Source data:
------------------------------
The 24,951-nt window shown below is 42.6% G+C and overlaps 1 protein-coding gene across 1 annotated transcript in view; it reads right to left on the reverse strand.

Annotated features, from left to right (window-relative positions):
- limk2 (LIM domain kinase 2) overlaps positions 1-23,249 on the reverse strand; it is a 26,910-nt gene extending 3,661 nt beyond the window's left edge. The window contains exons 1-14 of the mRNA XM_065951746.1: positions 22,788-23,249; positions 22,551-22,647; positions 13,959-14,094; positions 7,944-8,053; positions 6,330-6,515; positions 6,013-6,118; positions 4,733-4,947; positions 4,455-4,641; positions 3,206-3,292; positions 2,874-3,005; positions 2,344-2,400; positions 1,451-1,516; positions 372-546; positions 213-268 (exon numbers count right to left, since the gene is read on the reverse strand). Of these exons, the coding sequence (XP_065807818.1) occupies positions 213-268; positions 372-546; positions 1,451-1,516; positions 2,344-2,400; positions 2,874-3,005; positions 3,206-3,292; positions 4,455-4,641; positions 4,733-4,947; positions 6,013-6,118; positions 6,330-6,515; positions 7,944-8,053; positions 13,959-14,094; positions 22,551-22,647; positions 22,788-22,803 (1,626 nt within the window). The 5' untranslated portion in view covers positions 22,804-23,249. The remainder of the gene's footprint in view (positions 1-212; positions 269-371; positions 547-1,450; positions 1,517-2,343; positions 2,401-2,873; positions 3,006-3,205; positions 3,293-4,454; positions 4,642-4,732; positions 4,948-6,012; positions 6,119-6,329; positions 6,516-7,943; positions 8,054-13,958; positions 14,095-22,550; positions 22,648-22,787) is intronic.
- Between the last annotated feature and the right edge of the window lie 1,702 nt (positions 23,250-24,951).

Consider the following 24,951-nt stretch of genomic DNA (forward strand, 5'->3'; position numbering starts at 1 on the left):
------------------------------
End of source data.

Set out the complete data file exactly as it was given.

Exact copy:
The 24,951-nt window shown below is 42.6% G+C and overlaps 1 protein-coding gene across 1 annotated transcript in view; it reads right to left on the reverse strand.

Annotated features, from left to right (window-relative positions):
- limk2 (LIM domain kinase 2) overlaps positions 1-23,249 on the reverse strand; it is a 26,910-nt gene extending 3,661 nt beyond the window's left edge. The window contains exons 1-14 of the mRNA XM_065951746.1: positions 22,788-23,249; positions 22,551-22,647; positions 13,959-14,094; positions 7,944-8,053; positions 6,330-6,515; positions 6,013-6,118; positions 4,733-4,947; positions 4,455-4,641; positions 3,206-3,292; positions 2,874-3,005; positions 2,344-2,400; positions 1,451-1,516; positions 372-546; positions 213-268 (exon numbers count right to left, since the gene is read on the reverse strand). Of these exons, the coding sequence (XP_065807818.1) occupies positions 213-268; positions 372-546; positions 1,451-1,516; positions 2,344-2,400; positions 2,874-3,005; positions 3,206-3,292; positions 4,455-4,641; positions 4,733-4,947; positions 6,013-6,118; positions 6,330-6,515; positions 7,944-8,053; positions 13,959-14,094; positions 22,551-22,647; positions 22,788-22,803 (1,626 nt within the window). The 5' untranslated portion in view covers positions 22,804-23,249. The remainder of the gene's footprint in view (positions 1-212; positions 269-371; positions 547-1,450; positions 1,517-2,343; positions 2,401-2,873; positions 3,006-3,205; positions 3,293-4,454; positions 4,642-4,732; positions 4,948-6,012; positions 6,119-6,329; positions 6,516-7,943; positions 8,054-13,958; positions 14,095-22,550; positions 22,648-22,787) is intronic.
- Between the last annotated feature and the right edge of the window lie 1,702 nt (positions 23,250-24,951).

Consider the following 24,951-nt stretch of genomic DNA (forward strand, 5'->3'; position numbering starts at 1 on the left):